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Thread: Cavoodle

  1. #11

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    My friends have a cavoodle with two kids a similar age to yours and although he is a gorgeous boy, he is a lot of work! They take him for a 5km run most mornings. They need to be very firm with him as he doesn't like to be told what to do, and he still jumps on the kids at 2 years old. And he chews anything that's within reach, including kids' toys

    Cavaliers do shed a fair bit but IMO they are a very good choice for a family dog.

    Keep in mind that any dog that doesn't shed will need to be taken to the groomer around every 6 weeks. I have friends with purebred poodles who let them get shaggy and you couldn't tell them apart from a cavoodle sometimes.

    No matter where you get your dog from I would find a breeder who will allocate pups based on their personality and their potential family's individual situation. Temperaments can vary within a litter and for a family with kids you don't want the most timid pup OR the most energetic pup.

  2. #12

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    You can't guarantee a cavalier x poodle won't shed.. it does have a shedding breed in the mix

  3. #13

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    Thanks wuffles..... and at a quick glance I have noticed that people are charging more for Cavoodles then Cavaliars - how can that be?

  4. #14
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    I guess it's like any fad or latest thing or something a bit different, though these days there are lots of "oodles".

    Some TV personalities got behind these Xbreeds and also promoted them and the general pet buying public has been sucked into believing all sorts of things from non shedding to calm etc. People buy them from pet shops and don't really realise that a well bred dog from a good breeder can be a lot less.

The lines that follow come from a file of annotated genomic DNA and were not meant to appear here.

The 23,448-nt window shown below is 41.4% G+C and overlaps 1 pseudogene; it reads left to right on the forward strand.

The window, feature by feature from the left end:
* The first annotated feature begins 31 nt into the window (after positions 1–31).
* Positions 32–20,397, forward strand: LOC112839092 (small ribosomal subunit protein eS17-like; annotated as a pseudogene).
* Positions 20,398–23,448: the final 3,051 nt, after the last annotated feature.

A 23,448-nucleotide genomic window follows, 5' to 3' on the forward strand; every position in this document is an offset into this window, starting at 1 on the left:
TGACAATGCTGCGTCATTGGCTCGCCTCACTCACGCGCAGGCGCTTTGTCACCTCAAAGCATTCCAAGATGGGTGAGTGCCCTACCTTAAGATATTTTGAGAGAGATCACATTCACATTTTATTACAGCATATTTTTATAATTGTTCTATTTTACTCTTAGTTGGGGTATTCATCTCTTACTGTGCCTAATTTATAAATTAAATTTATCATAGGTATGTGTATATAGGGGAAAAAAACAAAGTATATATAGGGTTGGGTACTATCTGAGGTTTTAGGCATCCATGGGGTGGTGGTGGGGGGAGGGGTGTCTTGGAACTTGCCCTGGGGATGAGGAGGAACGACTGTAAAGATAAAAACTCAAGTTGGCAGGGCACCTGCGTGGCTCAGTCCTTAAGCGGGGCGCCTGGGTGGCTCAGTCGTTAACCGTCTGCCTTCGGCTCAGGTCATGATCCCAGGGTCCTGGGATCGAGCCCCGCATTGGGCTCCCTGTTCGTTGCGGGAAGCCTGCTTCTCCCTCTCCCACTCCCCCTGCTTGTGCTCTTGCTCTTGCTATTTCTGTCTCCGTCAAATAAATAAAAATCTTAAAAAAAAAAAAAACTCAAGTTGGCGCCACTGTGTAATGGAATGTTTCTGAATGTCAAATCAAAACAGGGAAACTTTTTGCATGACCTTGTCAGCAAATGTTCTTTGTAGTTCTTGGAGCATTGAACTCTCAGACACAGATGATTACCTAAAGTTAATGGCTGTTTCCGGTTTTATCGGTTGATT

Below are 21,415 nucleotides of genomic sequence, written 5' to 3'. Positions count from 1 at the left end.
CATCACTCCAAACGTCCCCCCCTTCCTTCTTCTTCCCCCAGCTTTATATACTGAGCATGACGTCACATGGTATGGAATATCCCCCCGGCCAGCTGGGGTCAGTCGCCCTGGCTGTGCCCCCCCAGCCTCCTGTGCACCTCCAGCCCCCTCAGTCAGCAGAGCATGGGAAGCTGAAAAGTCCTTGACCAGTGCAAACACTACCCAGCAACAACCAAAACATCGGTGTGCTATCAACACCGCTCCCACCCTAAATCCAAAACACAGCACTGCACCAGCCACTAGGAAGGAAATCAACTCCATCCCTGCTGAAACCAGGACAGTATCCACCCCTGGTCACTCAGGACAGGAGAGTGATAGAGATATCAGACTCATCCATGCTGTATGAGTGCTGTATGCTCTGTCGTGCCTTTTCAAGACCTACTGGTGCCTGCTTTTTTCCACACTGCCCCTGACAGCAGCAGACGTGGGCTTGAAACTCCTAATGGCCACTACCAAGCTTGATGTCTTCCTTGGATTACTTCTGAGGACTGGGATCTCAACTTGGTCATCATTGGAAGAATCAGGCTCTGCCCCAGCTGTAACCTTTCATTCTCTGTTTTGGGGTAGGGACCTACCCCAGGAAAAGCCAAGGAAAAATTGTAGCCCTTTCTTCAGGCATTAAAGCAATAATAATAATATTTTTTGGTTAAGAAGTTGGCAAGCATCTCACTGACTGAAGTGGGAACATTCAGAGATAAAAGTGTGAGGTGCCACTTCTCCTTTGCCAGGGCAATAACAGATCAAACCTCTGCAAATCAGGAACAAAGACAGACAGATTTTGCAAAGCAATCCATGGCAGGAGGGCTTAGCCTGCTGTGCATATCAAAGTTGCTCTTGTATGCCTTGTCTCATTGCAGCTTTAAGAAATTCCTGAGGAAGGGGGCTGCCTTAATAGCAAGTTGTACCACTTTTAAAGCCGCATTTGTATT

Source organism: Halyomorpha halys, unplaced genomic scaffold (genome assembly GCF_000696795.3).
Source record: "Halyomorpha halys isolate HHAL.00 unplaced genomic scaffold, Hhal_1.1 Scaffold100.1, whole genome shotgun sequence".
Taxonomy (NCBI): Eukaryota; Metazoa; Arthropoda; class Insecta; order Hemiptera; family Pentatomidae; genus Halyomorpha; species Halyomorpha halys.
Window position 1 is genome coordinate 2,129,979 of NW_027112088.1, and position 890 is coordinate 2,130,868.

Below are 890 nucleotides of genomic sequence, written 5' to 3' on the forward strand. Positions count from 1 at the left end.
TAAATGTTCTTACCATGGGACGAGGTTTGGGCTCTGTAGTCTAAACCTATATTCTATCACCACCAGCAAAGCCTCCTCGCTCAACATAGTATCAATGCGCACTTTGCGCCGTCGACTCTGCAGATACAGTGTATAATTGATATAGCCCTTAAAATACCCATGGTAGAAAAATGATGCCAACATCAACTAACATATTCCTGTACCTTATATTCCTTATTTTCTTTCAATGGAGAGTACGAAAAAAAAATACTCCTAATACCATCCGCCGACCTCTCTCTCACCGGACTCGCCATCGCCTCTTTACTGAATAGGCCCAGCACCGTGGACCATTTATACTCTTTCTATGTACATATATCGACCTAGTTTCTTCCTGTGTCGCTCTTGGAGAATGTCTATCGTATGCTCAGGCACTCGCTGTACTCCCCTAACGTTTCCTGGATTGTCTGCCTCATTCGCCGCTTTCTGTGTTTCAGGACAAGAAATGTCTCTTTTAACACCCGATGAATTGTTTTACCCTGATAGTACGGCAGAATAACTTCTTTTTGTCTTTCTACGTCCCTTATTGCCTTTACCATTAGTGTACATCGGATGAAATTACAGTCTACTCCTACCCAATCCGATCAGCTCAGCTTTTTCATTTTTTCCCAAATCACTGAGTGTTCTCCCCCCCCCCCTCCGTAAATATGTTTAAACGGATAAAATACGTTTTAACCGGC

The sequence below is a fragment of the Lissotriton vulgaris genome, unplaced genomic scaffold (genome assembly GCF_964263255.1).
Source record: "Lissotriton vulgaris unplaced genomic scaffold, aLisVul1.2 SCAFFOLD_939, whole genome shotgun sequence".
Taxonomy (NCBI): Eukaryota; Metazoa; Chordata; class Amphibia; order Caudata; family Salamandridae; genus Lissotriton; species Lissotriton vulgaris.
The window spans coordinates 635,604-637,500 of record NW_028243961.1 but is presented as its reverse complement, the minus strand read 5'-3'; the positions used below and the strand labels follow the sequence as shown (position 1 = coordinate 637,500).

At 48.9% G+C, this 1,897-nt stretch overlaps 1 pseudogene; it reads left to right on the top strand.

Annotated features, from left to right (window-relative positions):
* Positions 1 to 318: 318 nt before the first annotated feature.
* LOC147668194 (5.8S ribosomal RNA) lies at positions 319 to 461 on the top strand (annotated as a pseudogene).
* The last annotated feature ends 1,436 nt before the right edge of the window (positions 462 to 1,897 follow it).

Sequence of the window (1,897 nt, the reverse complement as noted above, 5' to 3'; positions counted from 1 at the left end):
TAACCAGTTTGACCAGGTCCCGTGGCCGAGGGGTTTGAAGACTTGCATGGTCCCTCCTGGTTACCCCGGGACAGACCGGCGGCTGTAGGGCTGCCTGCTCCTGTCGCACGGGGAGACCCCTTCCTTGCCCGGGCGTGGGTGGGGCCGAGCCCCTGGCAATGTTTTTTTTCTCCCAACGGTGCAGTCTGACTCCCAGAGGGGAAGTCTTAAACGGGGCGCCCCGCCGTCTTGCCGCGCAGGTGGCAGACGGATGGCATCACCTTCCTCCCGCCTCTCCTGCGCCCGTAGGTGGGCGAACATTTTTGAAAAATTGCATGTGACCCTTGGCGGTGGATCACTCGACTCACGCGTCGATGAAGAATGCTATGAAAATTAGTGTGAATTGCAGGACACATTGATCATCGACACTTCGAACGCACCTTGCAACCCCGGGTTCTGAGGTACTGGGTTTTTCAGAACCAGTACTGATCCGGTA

I read an article not that long ago that the person behind the original mixing of Labs and Poodles for the Guidedog Association regrets he ever started the craze.

    Bear in mind that lots of pounds and shelters are full of poodle Xs and you may find a suitable dog from there, though again they will shed to a certain degree and require dedicated grooming.

  5. #15
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    Quote Originally Posted by paulimouse View Post
    Thanks wuffles..... and at a quick glance I have noticed that people are charging more for Cavoodles then Cavaliars - how can that be?
    Not sure paulimouse...


    Perhaps because they are a designer dog in high demand?


    Honestly, have you thought of holding off for a bit and think more about a pure Cav or Poodle from a reputable breeder?

    To me, the type of coat is minor concern when considering a dogs overall potential with what it can offer you and your family.

    There are stacks of designer (cross breeds if you like) and pups/ dogs waiting for forever homes in shelters and pounds.

    Often these dog/pups are from byb's or rejects from people not appreciating the commitment in having a dog.

    Hope I did not offend.


    ETA: Mac posted while I was typing....good food for thought Mac...
    Last edited by Chipps; 09-26-2011 at 12:22 PM. Reason: Added more
    http://img.photobucket.com/albums/v450/Chippo/Dogsx4blackbackground.jpg
    ... Jade ...

    Aha yeah me too! wee wee or pee pee and poo poo's or poopie

  6. #16
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    Quote Originally Posted by MAC View Post
    I guess it's like any fad or latest thing or something a bit different, though these days there are lots of "oodles".